The exterior structure of Bishop Garrigan High School has remained essentially the same since its opening in 1959, although improvements such as a paved parking lot have been made in recent years. The interior has been renovated on many occasions. Recent renovations include a an expanded music area, remodeled office facilities, a new weight room and fitness area, handicapped access to the entire building, carpeting in many classrooms, and a school wide computer network. A successful campaign "Continuing the Tradition ... Expanding the Vision" raised money for an additional state-of-the-art gym, additional classroom space and offices.

Philosophy of Bishop Garrigan High School

We believe that every individual has been created and gifted by God with an innate dignity. The right to freedom and the right to learn are inherent in this dignity.

We believe that, as a person with an immortal destiny, each individual must be accepted as unique and important. Therefore, as much as possible, the needs of each student must be recognized and met, the potential of each student developed, and the contributions of each student accepted.

We believe that all human beings are created by God as a part of a larger community and have a responsibility to develop their gifts, for themselves and for services to their community, in order to build a just and peace-filled world.

We see the students of Bishop Garrigan High School as young adults in the process of becoming Christians, effective citizens, and whole human beings. Therefore, through both classroom and extracurricular activities, the goals of Bishop Garrigan High School are:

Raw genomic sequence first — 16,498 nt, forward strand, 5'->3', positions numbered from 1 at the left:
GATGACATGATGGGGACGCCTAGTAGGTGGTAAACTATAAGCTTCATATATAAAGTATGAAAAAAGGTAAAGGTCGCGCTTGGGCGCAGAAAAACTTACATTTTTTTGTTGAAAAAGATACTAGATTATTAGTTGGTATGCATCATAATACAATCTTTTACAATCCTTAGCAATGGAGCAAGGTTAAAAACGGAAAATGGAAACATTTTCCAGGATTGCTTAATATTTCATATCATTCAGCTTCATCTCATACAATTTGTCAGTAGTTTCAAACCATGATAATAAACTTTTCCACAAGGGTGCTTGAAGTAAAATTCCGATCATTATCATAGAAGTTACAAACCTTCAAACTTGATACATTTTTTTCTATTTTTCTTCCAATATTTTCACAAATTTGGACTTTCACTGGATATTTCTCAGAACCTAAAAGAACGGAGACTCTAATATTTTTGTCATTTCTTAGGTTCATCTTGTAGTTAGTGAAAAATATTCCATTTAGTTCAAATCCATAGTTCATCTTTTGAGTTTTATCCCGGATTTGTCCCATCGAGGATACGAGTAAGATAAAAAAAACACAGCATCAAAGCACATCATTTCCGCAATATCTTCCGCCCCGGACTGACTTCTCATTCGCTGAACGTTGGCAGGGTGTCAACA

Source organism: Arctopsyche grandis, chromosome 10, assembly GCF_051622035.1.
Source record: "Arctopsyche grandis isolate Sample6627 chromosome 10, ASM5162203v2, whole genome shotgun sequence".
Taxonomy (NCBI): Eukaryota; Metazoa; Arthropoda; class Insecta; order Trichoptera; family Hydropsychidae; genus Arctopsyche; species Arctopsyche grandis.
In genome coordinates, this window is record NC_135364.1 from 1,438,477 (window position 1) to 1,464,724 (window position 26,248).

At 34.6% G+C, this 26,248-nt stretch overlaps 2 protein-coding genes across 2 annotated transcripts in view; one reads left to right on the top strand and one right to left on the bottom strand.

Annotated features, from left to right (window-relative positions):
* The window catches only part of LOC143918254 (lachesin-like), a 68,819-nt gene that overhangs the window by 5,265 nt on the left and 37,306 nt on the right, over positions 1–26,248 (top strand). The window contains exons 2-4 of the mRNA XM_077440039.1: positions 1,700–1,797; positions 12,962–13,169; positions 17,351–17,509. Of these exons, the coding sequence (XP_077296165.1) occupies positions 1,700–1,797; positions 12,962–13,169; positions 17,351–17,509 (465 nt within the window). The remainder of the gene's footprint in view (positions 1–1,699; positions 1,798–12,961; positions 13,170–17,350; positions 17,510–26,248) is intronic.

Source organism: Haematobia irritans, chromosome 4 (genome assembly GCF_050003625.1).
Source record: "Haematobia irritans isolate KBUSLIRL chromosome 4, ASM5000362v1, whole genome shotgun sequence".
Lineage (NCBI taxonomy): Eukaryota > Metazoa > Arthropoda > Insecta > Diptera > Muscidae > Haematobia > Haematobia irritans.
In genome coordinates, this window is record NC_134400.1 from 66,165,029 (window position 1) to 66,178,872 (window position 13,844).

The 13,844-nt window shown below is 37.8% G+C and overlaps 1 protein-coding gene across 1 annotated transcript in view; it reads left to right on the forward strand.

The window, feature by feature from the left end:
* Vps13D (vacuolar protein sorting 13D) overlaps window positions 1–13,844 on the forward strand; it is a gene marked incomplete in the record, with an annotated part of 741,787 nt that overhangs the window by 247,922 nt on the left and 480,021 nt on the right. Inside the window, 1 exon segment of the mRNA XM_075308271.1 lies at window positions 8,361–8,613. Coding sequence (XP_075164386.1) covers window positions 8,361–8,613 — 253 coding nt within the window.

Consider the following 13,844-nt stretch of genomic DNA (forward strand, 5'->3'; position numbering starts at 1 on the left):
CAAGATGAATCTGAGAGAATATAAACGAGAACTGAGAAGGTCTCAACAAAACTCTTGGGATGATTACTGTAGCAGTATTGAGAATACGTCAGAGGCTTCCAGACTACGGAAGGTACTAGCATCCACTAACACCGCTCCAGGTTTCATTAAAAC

to develop students with a true sense of community, who see themselves as devoted and caring members of their family, their school, their church, their nation, and their world;
to develop spiritually vigorous Christians who recognize and act upon Catholic obligations and convictions;
to develop youth who can think logically, express themselves clearly, and maintain open and inquiring minds;
to develop in youth the qualities of cooperation, sportsmanship, leadership, and service;
to develop persons of sound mental and physical health;
to develop youth who recognize their talents and limitations and can determine their suitable occupation or vocation.

Biography of Bishop Garrigan

Phillip Joseph Garrigan was born September 8, 1840 at Cavan, Ireland. He was educated in America at St. Charles' College in Ellicott City, Md. and St. Joseph's Provincial Seminary in Troy, N. Y. After graduating from seminary he was ordained a priest on June 11, 1870. His first assignment was as parish priest at St. John's Church in Worcester, Massachusetts, where he served from 1870 - 1873. He was then vice president of St. Joseph's Seminary.

Father Garrigan's longest assignment as a parish priest was at St. Bernard's Church in Fitchburg, Massachusetts. He served there from 1875 to 1888. After that he became vice-rector of the Catholic University of America, in Washington, D.C., where he served through the start of the 20th Century.

On January 15, 1902, Pope Leo XIII created the Diocese of Sioux City by separating twenty-four frontier counties in northwest Iowa from the Archdiocese of Dubuque. Phillip Garrigan was appointed Bishop of Sioux City on March 21, 1902, and he was ordained a bishop on May 25, 1902. He served the Diocese of Sioux City until he died on October 14, 1919.